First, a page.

Wednesday, August 31, 2005

Verbal snapshots of Israel, part 3


Israelis have done an excellent job of designing traffic patterns in such a manner that pedestrians and vehicles never have green/walk lights at the same time. Crossing the street is safer here. I was very impressed.

In addition, Israeli buses have "stop" buttons on the standees' poles on the aisles. Standees don't have to lean over the seats and practically fall into people's laps to push the "stop" button or pull the "stop" cord. That's really nice.

And the group taxis--moniyot sherut (?)--are a great idea. Unless the passenger has a ton of luggage, why put only one person in a taxi when the taxi can carry four people and enable them to split the tab?

Lifnei iver . . .

On the other hand, the US is way ahead of Israel in one area. The Torah (Bible, "teaching") tells us, "You must not mock the deaf, nor place a stumbling block in front of the blind (Vayikra K'doshim, Leviticus chapter 19, verse 14). Never mind the rabbinic interpretation--this is one of the few commands of the Torah that I accept literally. When my parents first made aliyah ("went up"--moved to Israel) almost 20 years ago, my mother expressed her dismay that a country with so many disabled war veterans made so few accommodations for persons with disabilities. To this day, the quantity of madrégot (stairs) and the dirth of maaliyot (elevators, lifts) make life difficult for the elderly and persons with mobility challenges. Having a ground-floor apartment is no guarantee of accessibility: One must climb both steep ramps and stairs even to get to the ground floor of my parents' apartment building.

At the Israel Museum, which has wonderful exhibits, we were taken aback to see that almost all of the stairs were painted pitch black, creating an unnecessary hazard for people with limited vision like N., who, according to American law, is legally blind. N., who works with the blind, told us that, fortunately, Israel is becoming more conscious of the necessity of providing accommodations for persons with disabilities. I hope that the Israeli government will catch up to the Americans with Disabilities Act of 1990 within a reasonable time.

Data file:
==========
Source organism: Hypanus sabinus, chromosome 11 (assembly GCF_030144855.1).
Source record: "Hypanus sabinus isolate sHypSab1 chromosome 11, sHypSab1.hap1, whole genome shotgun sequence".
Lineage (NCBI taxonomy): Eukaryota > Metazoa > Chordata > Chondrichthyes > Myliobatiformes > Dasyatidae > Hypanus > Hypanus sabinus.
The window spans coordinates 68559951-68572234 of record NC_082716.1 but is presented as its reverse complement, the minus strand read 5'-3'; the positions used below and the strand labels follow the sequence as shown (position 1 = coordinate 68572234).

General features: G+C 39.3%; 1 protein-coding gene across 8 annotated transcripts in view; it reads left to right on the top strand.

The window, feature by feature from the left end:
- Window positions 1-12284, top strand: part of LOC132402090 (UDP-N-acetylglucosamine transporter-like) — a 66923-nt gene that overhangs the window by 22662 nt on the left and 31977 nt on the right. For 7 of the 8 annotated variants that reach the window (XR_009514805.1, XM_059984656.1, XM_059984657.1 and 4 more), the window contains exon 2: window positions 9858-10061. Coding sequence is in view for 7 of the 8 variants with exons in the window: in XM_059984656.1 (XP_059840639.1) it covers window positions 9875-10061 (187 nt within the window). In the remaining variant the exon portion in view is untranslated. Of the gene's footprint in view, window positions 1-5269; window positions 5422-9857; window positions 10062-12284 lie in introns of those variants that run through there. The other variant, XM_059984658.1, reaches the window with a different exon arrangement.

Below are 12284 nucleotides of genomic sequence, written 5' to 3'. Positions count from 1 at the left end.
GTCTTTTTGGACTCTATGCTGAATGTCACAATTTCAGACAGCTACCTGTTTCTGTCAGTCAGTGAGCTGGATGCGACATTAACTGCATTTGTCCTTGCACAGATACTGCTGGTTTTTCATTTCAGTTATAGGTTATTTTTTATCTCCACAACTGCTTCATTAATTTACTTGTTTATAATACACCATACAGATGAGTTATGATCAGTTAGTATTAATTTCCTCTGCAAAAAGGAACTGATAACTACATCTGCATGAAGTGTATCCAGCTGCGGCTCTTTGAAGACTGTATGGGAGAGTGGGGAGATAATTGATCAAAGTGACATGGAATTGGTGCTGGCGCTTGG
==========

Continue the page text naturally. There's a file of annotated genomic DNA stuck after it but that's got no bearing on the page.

Shalom, lo l'hitraot?--Goodby, not until we see one another again?

On Monday, I walked out of my parents' apartment blinking away tears. "Your presence must have jogged Dad's memory--I haven't seen him in such good shape in months," said my brother. "Don't bother coming back next year--he won't know you by then." My father can no longer remember much for long. One has to repeat things to him six times in the space of an hour. At one point, he mistook me for N., and, at another, he thought I was one of my brother's daughters. And my mother is as thin as a rail: Every few years, she has a major illness, loses weight, and never regains it. Mom is so frail that she can't manage physically without Dad, and Dad needs Mom to do the thinking. No matter who goes first, the other will be hard-pressed to live alone without help. I'm typing this through tears--I don't know whether I'll ever see either of them again.


Blogger PsychoToddler said...

I know that feeling.

Tue Sep 06, 09:56:00 AM 2005  
Blogger Shira Salamone said...

Sorry it took me so long to respond--I'm still playing catch-up.

Yeah, it's no picnic, seeing what kind of shape your parents are in and wondering "when?," especially if you're not exactly living in the neighborhood and can't really be there for them. We seem to be in somewhat similar situations, in that regard.

Sat Sep 10, 09:17:00 PM 2005  
Blogger Batya said...

I'll bli neder try to check the stairs next time. And if they are still black, I'll talk to someone with contacts.

Thu Oct 29, 05:13:00 PM 2015  

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